Purchase Premiums
 
Accretable
Purchase Discounts
 
Discount
Designated
as Credit
Reserve and OTTI (1)
 
Amortized Cost (2)
 
Fair Value
 
Gross
Unrealized Gains
 
Gross
Unrealized Losses
 
Net
Unrealized Gain/(Loss)
(In Thousands)
Agency MBS:
 
 

 
 

 
 

 
 

 
 

 
 

 
 

 
 

 
 

Fannie Mae
 
$
5,128,686

 
$
195,467

 
$
(74
)
 
$

 
$
5,324,079

 
$
5,403,241

 
$
106,337

 
$
(27,175
)
 
$
79,162

Freddie Mac
 
1,094,460

 
42,075

 

 

 
1,137,853

 
1,133,670

 
11,652

 
(15,835
)
 
(4,183
)
Ginnie Mae
 
12,001

 
206

 

 

 
12,207

 
12,540

 
333

 

 
333

Total Agency MBS
 
6,235,147

 
237,748

 
(74
)
 

 
6,474,139

 
6,549,451

 
118,322

 
(43,010
)
 
75,312

Non-Agency MBS:
 
 

 
 

 
 

 
 

 
 

 
 

 
 

 
 

 
 

Expected to Recover Par (3)
 
313,136

 
524

 
(29,593
)
 

 
284,067

 
310,586

 
27,653

 
(1,134
)
 
26,519

Expected to Recover
   Less Than Par (3)(4)
 
5,280,238

 

 
(406,518
)
 
(986,842
)
 
3,886,878

 
4,690,751

 
804,953

 
(1,080
)
 
803,873

Total Non-Agency MBS
 
5,593,374

 
524

 
(436,111
)
 
(986,842
)
 
4,170,945

 
5,001,337

 
832,606

 
(2,214
)
 
830,392

Total MBS
 
$
11,828,521

 
$
238,272

 
$
(436,185
)
 
$
(986,842
)
 
$
10,645,084

 
$
11,550,788

 
$
950,928

 
$
(45,224
)
 
$
905,704


December 31, 2013
 
 
Principal/
Current Face
 
Purchase Premiums
 
Accretable
Purchase Discounts
 
Discount
Designated
as Credit
Reserve and OTTI (1)
 
Amortized Cost (2)
 
Fair Value
 
Gross
Unrealized Gains
 
Gross
Unrealized Losses
 
Net
Unrealized Gain/(Loss)
(In Thousands)
Agency MBS:
 
 

 
 

 
 

 
 

 
 

 
 

 
 

 
 

 
 

Fannie Mae
 
$
5,092,410

 
$
181,710

 
$
(87
)
 
$

 
$
5,274,033

 
$
5,315,363

 
$
96,516

 
$
(55,186
)
 
$
41,330

Freddie Mac
 
1,171,841

 
44,967

 

 

 
1,217,927

 
1,190,670

 
9,842

 
(37,099
)
 
(27,257
)
Ginnie Mae
 
12,668

 
218

 

 

 
12,886

 
13,188

 
302

 

 
302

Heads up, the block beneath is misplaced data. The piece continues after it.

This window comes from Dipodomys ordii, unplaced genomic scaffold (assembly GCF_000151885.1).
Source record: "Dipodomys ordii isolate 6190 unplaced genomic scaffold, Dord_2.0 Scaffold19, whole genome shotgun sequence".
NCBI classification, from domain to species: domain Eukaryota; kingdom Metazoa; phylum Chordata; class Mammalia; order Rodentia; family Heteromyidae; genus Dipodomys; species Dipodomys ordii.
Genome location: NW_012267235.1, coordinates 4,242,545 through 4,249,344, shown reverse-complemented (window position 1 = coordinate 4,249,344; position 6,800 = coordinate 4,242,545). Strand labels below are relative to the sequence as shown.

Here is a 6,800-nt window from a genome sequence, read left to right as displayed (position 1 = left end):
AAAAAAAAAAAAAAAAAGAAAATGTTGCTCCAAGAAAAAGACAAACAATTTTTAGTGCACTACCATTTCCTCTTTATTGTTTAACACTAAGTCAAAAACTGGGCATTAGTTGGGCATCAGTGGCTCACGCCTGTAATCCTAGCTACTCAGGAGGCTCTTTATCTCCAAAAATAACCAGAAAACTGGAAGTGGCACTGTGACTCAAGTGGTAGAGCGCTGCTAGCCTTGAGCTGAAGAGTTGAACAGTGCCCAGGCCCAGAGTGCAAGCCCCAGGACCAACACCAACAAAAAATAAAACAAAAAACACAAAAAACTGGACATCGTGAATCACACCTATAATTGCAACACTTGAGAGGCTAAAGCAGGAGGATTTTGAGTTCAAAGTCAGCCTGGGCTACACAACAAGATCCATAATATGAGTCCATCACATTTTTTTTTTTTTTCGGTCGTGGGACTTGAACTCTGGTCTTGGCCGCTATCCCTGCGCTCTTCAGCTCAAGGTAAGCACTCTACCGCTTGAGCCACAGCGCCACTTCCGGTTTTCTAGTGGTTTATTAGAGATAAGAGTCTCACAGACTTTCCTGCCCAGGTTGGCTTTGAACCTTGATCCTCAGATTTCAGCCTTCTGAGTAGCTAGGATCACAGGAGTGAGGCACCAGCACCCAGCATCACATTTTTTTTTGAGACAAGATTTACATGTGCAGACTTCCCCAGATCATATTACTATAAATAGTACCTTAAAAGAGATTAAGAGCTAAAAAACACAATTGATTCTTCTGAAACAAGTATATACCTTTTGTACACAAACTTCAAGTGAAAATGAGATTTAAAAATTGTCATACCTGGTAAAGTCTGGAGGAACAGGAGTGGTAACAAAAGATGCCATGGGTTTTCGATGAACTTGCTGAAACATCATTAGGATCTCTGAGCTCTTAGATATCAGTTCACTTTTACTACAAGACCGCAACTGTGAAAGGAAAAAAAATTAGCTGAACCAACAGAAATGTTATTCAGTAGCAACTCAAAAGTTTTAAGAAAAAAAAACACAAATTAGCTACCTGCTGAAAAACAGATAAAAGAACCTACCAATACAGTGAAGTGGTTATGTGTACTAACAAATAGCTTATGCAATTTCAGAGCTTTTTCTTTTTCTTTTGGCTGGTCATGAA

Total Agency MBS
 
6,276,919

 
226,895

 
(87
)
 

 
6,504,846

 
6,519,221

 
106,660

 
(92,285
)
 
14,375

Non-Agency MBS:
 
 

 
 

 
 

 
 

 
 

 
 

 
 

 
 

 
 

Expected to Recover Par (3)
 
234,187

 
638

 
(24,450
)
 

 
210,375

 
230,738

 
21,720

 
(1,357
)
 
20,363

Expected to Recover
   Less Than Par (3)(4)
 
5,381,851

 

 
(435,589
)
 
(1,043,037
)
 
3,903,225

 
4,621,399

 
720,566

 
(2,392
)
 
718,174

Total Non-Agency MBS
 
5,616,038

 
638

 
(460,039
)
 
(1,043,037
)
 
4,113,600

 
4,852,137

 
742,286

 
(3,749
)
 
738,537

Total MBS
 
$
11,892,957

 
$
227,533

 
$
(460,126
)
 
$
(1,043,037
)
 
$
10,618,446

 
$
11,371,358

 
$
848,946

 
$
(96,034
)
 
$
752,912

 
(1)
Discount designated as Credit Reserve and amounts related to OTTI are generally not expected to be accreted into interest income.  Amounts disclosed at June 30, 2014 reflect Credit Reserve of $942.7 million and OTTI of $44.1 million.  Amounts disclosed at December 31, 2013 reflect Credit Reserve of $998.5 million and OTTI of $44.5 million.
(2)
Includes principal payments receivable of $1.3 million and $1.1 million at June 30, 2014 and December 31, 2013, respectively, which are not included in the Principal/Current Face.
(3)
Based on managements current estimates of future principal cash flows expected to be received.
(4)
At June 30, 2014 and December 31, 2013, the Company expected to recover approximately 82% and 81%, respectively, of the then-current face amount of Non-Agency MBS.
 
 

16

MFA FINANCIAL, INC.
NOTES TO THE UNAUDITED CONSOLIDATED FINANCIAL STATEMENTS
JUNE 30, 2014

Unrealized Losses on MBS and Impairments
 
The following table presents information about the Company’s MBS that were in an unrealized loss position at June 30, 2014:
 
Unrealized Loss Position For:
 
 
 
Less than 12 Months
 
12 Months or more
 
Total
 
Fair Value
 
Unrealized Losses
 
Number of Securities
Fair Value
 
Unrealized Losses
 
Number of Securities
Fair Value
 
Unrealized Losses
(In Thousands)
Agency MBS:
 
 

 
 

 
 

 
 

 
 

 
 

 
 

 
 

Fannie Mae
 
$
407,252

 
$
2,013

 
35

 
$
1,383,328

 
$
25,162

 
147

 
$
1,790,580

 
$
27,175

Freddie Mac
 
9,980

 
34

 
2

 
733,159

 
15,801

 
103

 
743,139

 
15,835

Total Agency MBS
 
417,232

 
2,047

 
37

 
2,116,487

 
40,963

 
250

 
2,533,719

 
43,010

Non-Agency MBS:
 
 

 
 

 
 

 
 

 
 

 
 

 
 

 
 

Expected to Recover Par (1)
 
1,357

 
10

 
1

 
23,335

 
1,124

 
8

 
24,692

 
1,134

Expected to Recover Less Than Par (1)
 
17,668

 
118

 
3

 
29,241

 
962

 
8

 
46,909

 
1,080

Total Non-Agency MBS
 
19,025

 
128

 
4

 
52,576

 
2,086

 
16

 
71,601

 
2,214

Total MBS
 
$
436,257

 
$
2,175

 
41

 
$
2,169,063

 
$
43,049

 
266

 
$
2,605,320

 
$
45,224


(1) Based on managements current estimates of future principal cash flows expected to be received.